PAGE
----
It’s great when good artists refuse to lie down. Steve Kilbey, frontman of Australian rock band The Church, has been making music for 23 years. In that time, he’s been successful at many things, having lived vegan for 30+ years, becoming a published writer, bus driver and music producer. He now adds to that, including his work with The Church, this, his eighth album, which contains both the agitated, edgy songs that Kilbey is known for, as well as his bleak, quiet and spacey songs that are imitated so frequently nowadays. The latter make up much of the album (see “Crystalline Rush”). He hasn’t lost anything over the years. In fact, age has given him a raspy voice, which adds a nice touch. Anyone who fancied the dark, moody feel found on previous albums Starfish or After Everything Now This will feel at home when listening to the 11 tracks here. - Ryan Sanford

Suidakra
Crogacht
Wacken Records
Street: 03.03
Suidakra = Ensiferum + Equilibrium + Wintersun
Through their 15 years and 9 full-length releases, Suidakra has certainly created a name for themselves. In the few years I’ve been familiar with them, I’ve always felt that they’d be a great band to introduce folk metal to a new listener. While they still have a hefty chunk of fairly standard death metal as the core backbone of the songwriting, there are quite a lot of interesting traditional folk structures and some fantastic melodies that carry most of the tunes into repeated listening territory. The album doesn’t necessarily take a long time to digest, but it might take a few listens to fully appreciate. Just make sure to not pass this off as another band jumping on the victorious battle-metal bandwagon like many of the current lackeys. Suidakra are completely fucking legit at what they do. - Conor Dow

Tardy Brothers
Bloodline
Candlelight
Street: 03.17
Tardy Brothers = Terror + Metallica + Metal by Numbers
The first thing that popped into my head when this started playing was the shitty “joke metal” band in Brian Posehn’s hilarious “Metal by Numbers” video. You know, the band that he’s watching on TV at the beginning of the video and he says “I hate this new stuff. Dude, you are not metal.” While that may seem a bit harsh, I shit you not - this is equal parts Terror and the crap-Metallica of the 90s and ’00s, right down to the drum patterns and weak guitar solos. “Here comes the mosh part, so … mosh. Or don’t. It’s your call.” - Gavin Hoffman

Telepathe
Dance Mother
I Am Sound
Street: 03.31
Telepathe = DJ Krush + The Chemical Brothers + Tegan & Sara
Telepathe are totally the hippest thing out right now. If you were to categorize one band as the cat’s pajamas, this would be the band. Anybody who is anybody listens to this band and knows how freaking cool they are. Serious. The album is produced by TV On The Radio’s Dave Sitek and features Kyp Malone - oh so cool! This music is actually good beyond all the hype and business that everybody has been preaching about this band. They use super experimental beats and random chorus structures to make original and trance-type pop songs. It’s like Kruder & Dorfmeister but a lot sweeter. If you are looking for some tunes to mix up the daily hoo-haw, then grab this album and try not to hate on them for being associated with the overrated TVotR. - Jon Robertson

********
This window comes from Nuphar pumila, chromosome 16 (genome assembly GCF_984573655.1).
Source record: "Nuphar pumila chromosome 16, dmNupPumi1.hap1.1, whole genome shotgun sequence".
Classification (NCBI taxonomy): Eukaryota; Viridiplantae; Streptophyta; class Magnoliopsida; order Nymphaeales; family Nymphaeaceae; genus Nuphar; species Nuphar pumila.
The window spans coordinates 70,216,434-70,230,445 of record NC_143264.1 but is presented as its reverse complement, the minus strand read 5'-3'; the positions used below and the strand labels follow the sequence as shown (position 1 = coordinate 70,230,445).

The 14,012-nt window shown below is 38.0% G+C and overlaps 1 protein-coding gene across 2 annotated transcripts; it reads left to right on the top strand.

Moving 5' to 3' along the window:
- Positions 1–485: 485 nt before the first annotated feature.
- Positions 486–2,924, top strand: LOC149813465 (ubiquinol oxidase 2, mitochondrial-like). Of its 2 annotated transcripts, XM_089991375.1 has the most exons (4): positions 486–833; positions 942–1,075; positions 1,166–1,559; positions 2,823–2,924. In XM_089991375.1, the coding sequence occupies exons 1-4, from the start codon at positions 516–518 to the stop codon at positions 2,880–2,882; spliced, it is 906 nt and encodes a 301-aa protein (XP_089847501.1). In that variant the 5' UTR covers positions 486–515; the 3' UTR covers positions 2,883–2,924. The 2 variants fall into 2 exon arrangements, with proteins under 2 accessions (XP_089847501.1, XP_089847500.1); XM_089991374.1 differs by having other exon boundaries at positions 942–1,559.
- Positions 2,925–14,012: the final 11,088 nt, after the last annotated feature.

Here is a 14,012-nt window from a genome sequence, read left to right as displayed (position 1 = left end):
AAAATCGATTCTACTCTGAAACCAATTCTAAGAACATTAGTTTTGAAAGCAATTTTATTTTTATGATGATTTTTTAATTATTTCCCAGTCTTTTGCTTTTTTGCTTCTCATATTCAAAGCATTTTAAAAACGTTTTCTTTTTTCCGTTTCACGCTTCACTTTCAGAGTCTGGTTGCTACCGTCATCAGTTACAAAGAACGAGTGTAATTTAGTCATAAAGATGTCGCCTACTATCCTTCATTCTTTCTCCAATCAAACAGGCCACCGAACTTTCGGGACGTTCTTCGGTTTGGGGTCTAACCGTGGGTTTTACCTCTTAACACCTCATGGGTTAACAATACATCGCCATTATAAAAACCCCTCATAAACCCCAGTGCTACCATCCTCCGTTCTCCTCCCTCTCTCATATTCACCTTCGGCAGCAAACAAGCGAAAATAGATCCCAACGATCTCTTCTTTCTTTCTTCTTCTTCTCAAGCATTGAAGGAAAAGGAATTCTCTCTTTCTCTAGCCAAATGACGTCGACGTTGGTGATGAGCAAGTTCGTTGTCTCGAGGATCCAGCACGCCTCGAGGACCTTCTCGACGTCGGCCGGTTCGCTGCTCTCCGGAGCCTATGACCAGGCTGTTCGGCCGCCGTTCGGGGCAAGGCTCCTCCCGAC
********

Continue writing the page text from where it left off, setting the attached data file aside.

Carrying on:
This Ending
Dead Harvest
Metal Blade
Street: 02.03
This Ending = Dark Tranquillity + Pissing Razors + God Dethroned + Meshuggah
There is no question - This Ending have plenty of experience and talent. Some of the main members played in A Canorous Quintet, straight from the middle of the Gothenburg melodic death-metal scene, and I somewhat enjoyed the band’s debut as This Ending in 2006. However, aside from a song or two such as “Parasite,” Dead Harvest falls flat, and I mean flat - production and all. I know there are layers in the music, but the way everything was put together for this album just sounds like one-dimensional muddiness. The vocals can pack a wallop, but the melodic parts sound terribly mediocre and the machine-like drumming got the brunt of the production flaws. The use of lots of double-bass kicks just sounds like they recorded one beat session then reused it again and again. There are also these strange clapping and clanging noises that don’t fit the music, and the playing can start sounding redundant when the band does the Fear Factory double-bass with guitar-riffs thing. - Bryer Wharton

Throne of Katarsis
Helvete/Det Iskalde Morket
Candlelight Records
Street: 02.24
Throne of Katarsis = Watain + Mayhem (De Mysteriis Dom Sathanas era)
In 2004, the excellent UK boutique label Paradigms released Throne of Katarsis’ first 3-song demo, Unholy Holocaustwinds. That 23-minute demo has remained among my favorite black-metal releases. Loud and raw, the youthfully blasphemous Unholy Holocaustwinds had rasping venom and glorious acoustic interludes, with a gravelly 4-track production that perfectly suited the music. Their following full-length on Candlelight, unfortunately, robbed those near-perfect songs of much of their charm with too-bright production and extra, needless filler. And now their second Candlelight release is another step in the wrong direction. Helvete/Det Iskalde Morket presents an echoing, windy sound and overlong songs that pale in comparison to better bands of similar ilk, such as Watain. Throne of Katarsis could become something special - he potential exhibited on Unholy Holocaustwinds is undeniable - but these young Norwegians should return to their 4-track and focus on their strengths. Candlelight’s bigger budgets and better production is severely diluting their effectiveness. - Ben West